Tea always tea with Chinese food, tea slightly tannic and bitter which balanced the complex flavors of the dishes, cut the sweetness of the sauce. The elderly owner, never the waiter, glides silently to the table and circles round refilling our cups with tea several times during the meal. The dishes are passed around and we taste each one, washed down with tea. Fortune cookies cracked, tiny paper fortunes flutter to the table, snatched up and read aloud… or silently Be on the lookout for coming events, they cast their shadows beforehand; The greatest risk is not taking one; Wealth awaits you very soon; A dream you have will come true.

 A final gulp of now tepid tea before the scraping of chairs across the cement floor and leaving the restaurant, fortune clutched in my hand, the astringent taste of the tea leaving a metallic trace on my tongue, the fortune a mysterious desire in my soul.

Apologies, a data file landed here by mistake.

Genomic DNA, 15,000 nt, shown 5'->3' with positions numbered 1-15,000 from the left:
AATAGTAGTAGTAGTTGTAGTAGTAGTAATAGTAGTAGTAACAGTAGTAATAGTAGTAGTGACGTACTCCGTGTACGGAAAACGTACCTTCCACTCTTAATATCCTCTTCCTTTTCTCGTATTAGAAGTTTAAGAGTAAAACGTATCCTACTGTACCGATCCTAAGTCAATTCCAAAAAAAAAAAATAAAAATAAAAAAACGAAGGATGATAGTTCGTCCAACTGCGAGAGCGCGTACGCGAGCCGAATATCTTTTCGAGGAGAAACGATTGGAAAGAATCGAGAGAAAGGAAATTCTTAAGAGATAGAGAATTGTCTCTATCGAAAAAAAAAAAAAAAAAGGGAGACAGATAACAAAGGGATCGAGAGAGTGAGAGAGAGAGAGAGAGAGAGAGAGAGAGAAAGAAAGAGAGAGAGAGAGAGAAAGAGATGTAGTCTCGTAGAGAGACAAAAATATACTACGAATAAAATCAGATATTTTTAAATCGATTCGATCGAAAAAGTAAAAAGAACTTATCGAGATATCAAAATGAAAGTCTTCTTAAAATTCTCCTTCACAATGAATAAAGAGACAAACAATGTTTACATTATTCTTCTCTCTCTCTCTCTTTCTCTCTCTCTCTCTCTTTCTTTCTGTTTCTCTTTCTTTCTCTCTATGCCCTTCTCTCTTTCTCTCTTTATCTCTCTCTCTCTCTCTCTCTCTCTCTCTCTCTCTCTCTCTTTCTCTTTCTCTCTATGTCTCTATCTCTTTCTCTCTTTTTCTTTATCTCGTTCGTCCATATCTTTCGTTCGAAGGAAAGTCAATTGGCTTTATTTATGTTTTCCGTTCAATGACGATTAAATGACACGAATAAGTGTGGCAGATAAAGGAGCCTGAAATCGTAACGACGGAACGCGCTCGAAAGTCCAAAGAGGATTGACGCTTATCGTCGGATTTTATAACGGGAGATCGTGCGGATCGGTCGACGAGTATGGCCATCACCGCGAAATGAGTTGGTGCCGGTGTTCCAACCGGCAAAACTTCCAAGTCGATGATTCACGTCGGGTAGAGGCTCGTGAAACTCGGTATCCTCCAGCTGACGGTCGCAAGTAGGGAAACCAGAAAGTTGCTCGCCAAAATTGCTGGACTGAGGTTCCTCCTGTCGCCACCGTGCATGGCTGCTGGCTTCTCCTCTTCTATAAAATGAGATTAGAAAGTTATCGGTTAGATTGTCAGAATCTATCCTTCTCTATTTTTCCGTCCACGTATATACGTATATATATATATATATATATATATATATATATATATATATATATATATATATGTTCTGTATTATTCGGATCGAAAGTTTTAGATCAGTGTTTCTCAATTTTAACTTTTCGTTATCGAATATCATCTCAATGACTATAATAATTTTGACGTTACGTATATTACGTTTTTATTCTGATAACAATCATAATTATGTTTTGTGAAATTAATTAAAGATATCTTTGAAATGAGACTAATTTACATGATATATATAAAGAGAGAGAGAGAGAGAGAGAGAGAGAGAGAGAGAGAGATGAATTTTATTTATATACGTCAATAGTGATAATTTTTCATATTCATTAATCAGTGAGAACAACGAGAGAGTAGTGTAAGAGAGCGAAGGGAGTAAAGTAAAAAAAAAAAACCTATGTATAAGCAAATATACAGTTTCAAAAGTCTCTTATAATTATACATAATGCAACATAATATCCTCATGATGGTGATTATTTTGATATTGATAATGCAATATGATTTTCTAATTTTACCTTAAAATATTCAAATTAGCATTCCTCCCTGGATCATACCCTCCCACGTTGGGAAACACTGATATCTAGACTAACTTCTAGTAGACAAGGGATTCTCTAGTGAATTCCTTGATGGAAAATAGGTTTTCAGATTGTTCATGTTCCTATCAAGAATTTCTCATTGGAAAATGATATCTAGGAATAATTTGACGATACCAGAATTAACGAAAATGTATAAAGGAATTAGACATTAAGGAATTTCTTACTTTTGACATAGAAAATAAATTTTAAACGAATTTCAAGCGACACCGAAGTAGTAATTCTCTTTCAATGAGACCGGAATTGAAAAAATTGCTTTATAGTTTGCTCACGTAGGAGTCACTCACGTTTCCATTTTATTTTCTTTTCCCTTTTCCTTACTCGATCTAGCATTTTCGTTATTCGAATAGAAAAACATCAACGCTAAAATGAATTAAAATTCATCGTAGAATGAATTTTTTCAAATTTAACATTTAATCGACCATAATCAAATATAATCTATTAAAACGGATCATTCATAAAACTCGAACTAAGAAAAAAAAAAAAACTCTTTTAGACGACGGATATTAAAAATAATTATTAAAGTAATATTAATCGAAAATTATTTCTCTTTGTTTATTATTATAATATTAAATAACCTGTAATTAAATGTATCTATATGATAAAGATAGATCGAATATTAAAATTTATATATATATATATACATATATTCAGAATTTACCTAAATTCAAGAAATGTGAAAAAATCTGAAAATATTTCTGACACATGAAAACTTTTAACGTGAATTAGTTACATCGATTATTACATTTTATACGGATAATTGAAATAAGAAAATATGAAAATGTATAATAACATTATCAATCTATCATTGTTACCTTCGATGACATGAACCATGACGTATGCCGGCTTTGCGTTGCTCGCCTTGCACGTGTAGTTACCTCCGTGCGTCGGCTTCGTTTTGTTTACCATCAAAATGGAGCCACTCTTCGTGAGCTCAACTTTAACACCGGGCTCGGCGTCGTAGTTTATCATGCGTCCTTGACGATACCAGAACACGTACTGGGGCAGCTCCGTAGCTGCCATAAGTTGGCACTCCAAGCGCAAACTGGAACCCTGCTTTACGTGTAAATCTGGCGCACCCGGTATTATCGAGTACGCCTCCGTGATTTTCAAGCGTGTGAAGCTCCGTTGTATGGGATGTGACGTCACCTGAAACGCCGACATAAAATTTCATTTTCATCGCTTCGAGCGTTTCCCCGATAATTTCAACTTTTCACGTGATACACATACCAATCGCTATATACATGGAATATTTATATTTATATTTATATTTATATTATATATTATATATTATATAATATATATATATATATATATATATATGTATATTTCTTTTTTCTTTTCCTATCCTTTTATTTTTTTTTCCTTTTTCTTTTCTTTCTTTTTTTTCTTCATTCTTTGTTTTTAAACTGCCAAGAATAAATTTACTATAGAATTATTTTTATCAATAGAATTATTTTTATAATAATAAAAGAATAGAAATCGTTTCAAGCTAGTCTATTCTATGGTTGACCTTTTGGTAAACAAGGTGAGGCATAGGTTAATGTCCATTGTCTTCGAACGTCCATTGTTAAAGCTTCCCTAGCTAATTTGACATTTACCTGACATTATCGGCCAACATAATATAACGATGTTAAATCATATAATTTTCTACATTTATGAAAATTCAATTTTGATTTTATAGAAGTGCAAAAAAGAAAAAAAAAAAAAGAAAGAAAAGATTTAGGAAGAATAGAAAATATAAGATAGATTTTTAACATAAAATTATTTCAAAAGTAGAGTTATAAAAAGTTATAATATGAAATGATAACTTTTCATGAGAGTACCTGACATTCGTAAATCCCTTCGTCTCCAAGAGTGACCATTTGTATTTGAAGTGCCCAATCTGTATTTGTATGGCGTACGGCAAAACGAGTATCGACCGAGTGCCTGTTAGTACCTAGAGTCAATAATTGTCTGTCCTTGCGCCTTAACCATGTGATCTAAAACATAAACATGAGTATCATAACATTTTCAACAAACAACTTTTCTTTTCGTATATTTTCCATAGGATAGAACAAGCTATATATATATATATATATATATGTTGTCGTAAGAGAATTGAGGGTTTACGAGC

Tea is a divine herb. - Xu Guangqi

 Teatime. I belonged to a small group of women who would get together once a week to exchange conversation in French and English with the obvious goal of improving the language that was not our mother tongue. We were four, two French women, one British woman and me, the American. The gathering would meet at teatime before the children were released from school, and we would rotate homes, each hosting the conversation once a month.

 As hostess of the week, we would serve up hot drinks and teatime treats, cookies or delicate little teacakes, home baked or picked up special at the local boulangerie. Indulge.

 And it would go like this: coffee, coffee, tea, coffee. Coffee, coffee, tea, coffee. Two Frenchwomen and the American (me) would freshly brew coffee, place the pot upon the table between the demitasse cups, the sugar bowl and the pitcher of hot milk. The Englishwoman would place a tray upon the coffee table, place scoops of loose tealeaves in the pot to steep in hot water and we would have to wait, be patient which we were not. She would then pour hot milk into each mug one by one followed by tea poured slowing through a tiny little strainer perched atop the mug, explaining to the thirsty three the importance of adding milk to the mug first followed by the tea.